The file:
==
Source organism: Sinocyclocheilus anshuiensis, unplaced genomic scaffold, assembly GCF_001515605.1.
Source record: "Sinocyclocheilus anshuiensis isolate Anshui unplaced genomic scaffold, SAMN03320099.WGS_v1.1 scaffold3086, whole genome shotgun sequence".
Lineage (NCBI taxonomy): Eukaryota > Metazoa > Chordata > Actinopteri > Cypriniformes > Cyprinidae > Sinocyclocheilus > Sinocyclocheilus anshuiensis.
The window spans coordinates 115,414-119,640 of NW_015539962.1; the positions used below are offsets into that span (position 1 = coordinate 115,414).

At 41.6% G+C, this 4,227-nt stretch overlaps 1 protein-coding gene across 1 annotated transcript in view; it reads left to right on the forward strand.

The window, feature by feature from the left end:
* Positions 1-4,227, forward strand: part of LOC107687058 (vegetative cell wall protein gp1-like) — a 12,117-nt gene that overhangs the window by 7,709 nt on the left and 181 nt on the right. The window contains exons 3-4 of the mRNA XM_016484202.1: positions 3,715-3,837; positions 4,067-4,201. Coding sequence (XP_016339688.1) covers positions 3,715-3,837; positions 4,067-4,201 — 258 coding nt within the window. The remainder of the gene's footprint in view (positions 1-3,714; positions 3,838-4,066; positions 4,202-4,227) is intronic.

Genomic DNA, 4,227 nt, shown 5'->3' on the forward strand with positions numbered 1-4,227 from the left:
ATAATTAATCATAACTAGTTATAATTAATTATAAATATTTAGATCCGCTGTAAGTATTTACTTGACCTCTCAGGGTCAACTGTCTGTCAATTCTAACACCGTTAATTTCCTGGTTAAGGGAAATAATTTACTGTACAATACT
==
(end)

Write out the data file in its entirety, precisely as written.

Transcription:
Source organism: Sinocyclocheilus anshuiensis, unplaced genomic scaffold, assembly GCF_001515605.1.
Source record: "Sinocyclocheilus anshuiensis isolate Anshui unplaced genomic scaffold, SAMN03320099.WGS_v1.1 scaffold3086, whole genome shotgun sequence".
Lineage (NCBI taxonomy): Eukaryota > Metazoa > Chordata > Actinopteri > Cypriniformes > Cyprinidae > Sinocyclocheilus > Sinocyclocheilus anshuiensis.
The window spans coordinates 115,414-119,640 of NW_015539962.1; the positions used below are offsets into that span (position 1 = coordinate 115,414).

At 41.6% G+C, this 4,227-nt stretch overlaps 1 protein-coding gene across 1 annotated transcript in view; it reads left to right on the forward strand.

The window, feature by feature from the left end:
* Positions 1-4,227, forward strand: part of LOC107687058 (vegetative cell wall protein gp1-like) — a 12,117-nt gene that overhangs the window by 7,709 nt on the left and 181 nt on the right. The window contains exons 3-4 of the mRNA XM_016484202.1: positions 3,715-3,837; positions 4,067-4,201. Coding sequence (XP_016339688.1) covers positions 3,715-3,837; positions 4,067-4,201 — 258 coding nt within the window. The remainder of the gene's footprint in view (positions 1-3,714; positions 3,838-4,066; positions 4,202-4,227) is intronic.

Genomic DNA, 4,227 nt, shown 5'->3' on the forward strand with positions numbered 1-4,227 from the left:
ATAATTAATCATAACTAGTTATAATTAATTATAAATATTTAGATCCGCTGTAAGTATTTACTTGACCTCTCAGGGTCAACTGTCTGTCAATTCTAACACCGTTAATTTCCTGGTTAAGGGAAATAATTTACTGTACAATACT